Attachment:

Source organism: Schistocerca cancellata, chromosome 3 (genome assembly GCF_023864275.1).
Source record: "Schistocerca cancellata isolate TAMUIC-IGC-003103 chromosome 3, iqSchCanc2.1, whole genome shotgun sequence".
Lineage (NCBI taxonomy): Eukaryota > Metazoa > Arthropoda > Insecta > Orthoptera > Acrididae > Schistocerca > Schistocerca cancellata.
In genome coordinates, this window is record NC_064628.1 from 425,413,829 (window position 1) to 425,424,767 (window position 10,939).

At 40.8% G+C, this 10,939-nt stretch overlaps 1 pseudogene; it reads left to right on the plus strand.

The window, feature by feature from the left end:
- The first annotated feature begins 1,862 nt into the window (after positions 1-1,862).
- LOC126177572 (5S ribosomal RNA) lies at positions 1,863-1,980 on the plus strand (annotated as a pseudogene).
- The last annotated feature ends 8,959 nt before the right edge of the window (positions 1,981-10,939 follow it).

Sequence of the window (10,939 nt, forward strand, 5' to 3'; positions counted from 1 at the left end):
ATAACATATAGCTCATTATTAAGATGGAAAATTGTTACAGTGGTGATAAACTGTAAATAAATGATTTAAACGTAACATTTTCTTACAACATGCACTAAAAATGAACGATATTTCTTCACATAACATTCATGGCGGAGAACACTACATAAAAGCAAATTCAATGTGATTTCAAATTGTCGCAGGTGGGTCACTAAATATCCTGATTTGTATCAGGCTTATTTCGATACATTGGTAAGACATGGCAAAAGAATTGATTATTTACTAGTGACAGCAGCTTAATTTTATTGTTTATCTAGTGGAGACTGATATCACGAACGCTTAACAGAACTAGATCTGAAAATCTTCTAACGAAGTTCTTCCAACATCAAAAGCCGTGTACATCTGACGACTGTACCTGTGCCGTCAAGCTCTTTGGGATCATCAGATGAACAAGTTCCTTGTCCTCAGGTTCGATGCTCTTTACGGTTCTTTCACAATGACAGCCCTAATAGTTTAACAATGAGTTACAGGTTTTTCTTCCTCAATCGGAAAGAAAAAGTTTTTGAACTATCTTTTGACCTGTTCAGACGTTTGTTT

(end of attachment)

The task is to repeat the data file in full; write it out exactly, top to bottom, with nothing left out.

Source organism: Schistocerca cancellata, chromosome 3 (genome assembly GCF_023864275.1).
Source record: "Schistocerca cancellata isolate TAMUIC-IGC-003103 chromosome 3, iqSchCanc2.1, whole genome shotgun sequence".
Lineage (NCBI taxonomy): Eukaryota > Metazoa > Arthropoda > Insecta > Orthoptera > Acrididae > Schistocerca > Schistocerca cancellata.
In genome coordinates, this window is record NC_064628.1 from 425,413,829 (window position 1) to 425,424,767 (window position 10,939).

At 40.8% G+C, this 10,939-nt stretch overlaps 1 pseudogene; it reads left to right on the plus strand.

The window, feature by feature from the left end:
- The first annotated feature begins 1,862 nt into the window (after positions 1-1,862).
- LOC126177572 (5S ribosomal RNA) lies at positions 1,863-1,980 on the plus strand (annotated as a pseudogene).
- The last annotated feature ends 8,959 nt before the right edge of the window (positions 1,981-10,939 follow it).

Sequence of the window (10,939 nt, forward strand, 5' to 3'; positions counted from 1 at the left end):
ATAACATATAGCTCATTATTAAGATGGAAAATTGTTACAGTGGTGATAAACTGTAAATAAATGATTTAAACGTAACATTTTCTTACAACATGCACTAAAAATGAACGATATTTCTTCACATAACATTCATGGCGGAGAACACTACATAAAAGCAAATTCAATGTGATTTCAAATTGTCGCAGGTGGGTCACTAAATATCCTGATTTGTATCAGGCTTATTTCGATACATTGGTAAGACATGGCAAAAGAATTGATTATTTACTAGTGACAGCAGCTTAATTTTATTGTTTATCTAGTGGAGACTGATATCACGAACGCTTAACAGAACTAGATCTGAAAATCTTCTAACGAAGTTCTTCCAACATCAAAAGCCGTGTACATCTGACGACTGTACCTGTGCCGTCAAGCTCTTTGGGATCATCAGATGAACAAGTTCCTTGTCCTCAGGTTCGATGCTCTTTACGGTTCTTTCACAATGACAGCCCTAATAGTTTAACAATGAGTTACAGGTTTTTCTTCCTCAATCGGAAAGAAAAAGTTTTTGAACTATCTTTTGACCTGTTCAGACGTTTGTTT